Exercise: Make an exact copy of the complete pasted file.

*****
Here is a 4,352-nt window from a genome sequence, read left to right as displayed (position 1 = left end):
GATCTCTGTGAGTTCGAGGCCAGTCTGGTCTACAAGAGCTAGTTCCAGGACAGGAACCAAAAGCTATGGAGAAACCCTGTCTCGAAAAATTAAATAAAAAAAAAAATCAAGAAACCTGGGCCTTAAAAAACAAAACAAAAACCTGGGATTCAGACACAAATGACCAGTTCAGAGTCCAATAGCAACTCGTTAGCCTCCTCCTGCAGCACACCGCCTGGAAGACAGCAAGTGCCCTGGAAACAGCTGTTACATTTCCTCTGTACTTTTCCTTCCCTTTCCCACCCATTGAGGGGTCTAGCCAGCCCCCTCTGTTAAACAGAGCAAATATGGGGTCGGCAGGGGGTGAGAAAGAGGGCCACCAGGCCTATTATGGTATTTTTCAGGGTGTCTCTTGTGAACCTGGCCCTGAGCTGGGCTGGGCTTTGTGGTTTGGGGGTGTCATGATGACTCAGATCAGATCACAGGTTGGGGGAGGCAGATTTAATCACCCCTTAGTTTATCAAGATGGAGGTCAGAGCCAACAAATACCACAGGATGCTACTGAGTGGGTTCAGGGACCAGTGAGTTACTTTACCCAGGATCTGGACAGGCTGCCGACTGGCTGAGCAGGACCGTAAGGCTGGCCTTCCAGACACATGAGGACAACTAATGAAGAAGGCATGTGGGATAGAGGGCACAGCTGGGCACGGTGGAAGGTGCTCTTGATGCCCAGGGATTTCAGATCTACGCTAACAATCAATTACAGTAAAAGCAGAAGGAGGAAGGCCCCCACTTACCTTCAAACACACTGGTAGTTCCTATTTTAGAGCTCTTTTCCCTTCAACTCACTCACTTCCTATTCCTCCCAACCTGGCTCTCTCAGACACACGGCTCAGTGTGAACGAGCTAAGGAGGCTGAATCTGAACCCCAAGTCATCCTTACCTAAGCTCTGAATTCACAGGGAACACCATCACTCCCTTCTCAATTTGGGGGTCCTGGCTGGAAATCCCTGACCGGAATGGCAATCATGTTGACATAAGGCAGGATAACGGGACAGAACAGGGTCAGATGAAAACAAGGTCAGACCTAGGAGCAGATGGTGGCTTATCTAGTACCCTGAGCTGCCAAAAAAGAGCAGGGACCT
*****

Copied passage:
Here is a 4,352-nt window from a genome sequence, read left to right as displayed (position 1 = left end):
GATCTCTGTGAGTTCGAGGCCAGTCTGGTCTACAAGAGCTAGTTCCAGGACAGGAACCAAAAGCTATGGAGAAACCCTGTCTCGAAAAATTAAATAAAAAAAAAAATCAAGAAACCTGGGCCTTAAAAAACAAAACAAAAACCTGGGATTCAGACACAAATGACCAGTTCAGAGTCCAATAGCAACTCGTTAGCCTCCTCCTGCAGCACACCGCCTGGAAGACAGCAAGTGCCCTGGAAACAGCTGTTACATTTCCTCTGTACTTTTCCTTCCCTTTCCCACCCATTGAGGGGTCTAGCCAGCCCCCTCTGTTAAACAGAGCAAATATGGGGTCGGCAGGGGGTGAGAAAGAGGGCCACCAGGCCTATTATGGTATTTTTCAGGGTGTCTCTTGTGAACCTGGCCCTGAGCTGGGCTGGGCTTTGTGGTTTGGGGGTGTCATGATGACTCAGATCAGATCACAGGTTGGGGGAGGCAGATTTAATCACCCCTTAGTTTATCAAGATGGAGGTCAGAGCCAACAAATACCACAGGATGCTACTGAGTGGGTTCAGGGACCAGTGAGTTACTTTACCCAGGATCTGGACAGGCTGCCGACTGGCTGAGCAGGACCGTAAGGCTGGCCTTCCAGACACATGAGGACAACTAATGAAGAAGGCATGTGGGATAGAGGGCACAGCTGGGCACGGTGGAAGGTGCTCTTGATGCCCAGGGATTTCAGATCTACGCTAACAATCAATTACAGTAAAAGCAGAAGGAGGAAGGCCCCCACTTACCTTCAAACACACTGGTAGTTCCTATTTTAGAGCTCTTTTCCCTTCAACTCACTCACTTCCTATTCCTCCCAACCTGGCTCTCTCAGACACACGGCTCAGTGTGAACGAGCTAAGGAGGCTGAATCTGAACCCCAAGTCATCCTTACCTAAGCTCTGAATTCACAGGGAACACCATCACTCCCTTCTCAATTTGGGGGTCCTGGCTGGAAATCCCTGACCGGAATGGCAATCATGTTGACATAAGGCAGGATAACGGGACAGAACAGGGTCAGATGAAAACAAGGTCAGACCTAGGAGCAGATGGTGGCTTATCTAGTACCCTGAGCTGCCAAAAAAGAGCAGGGACCT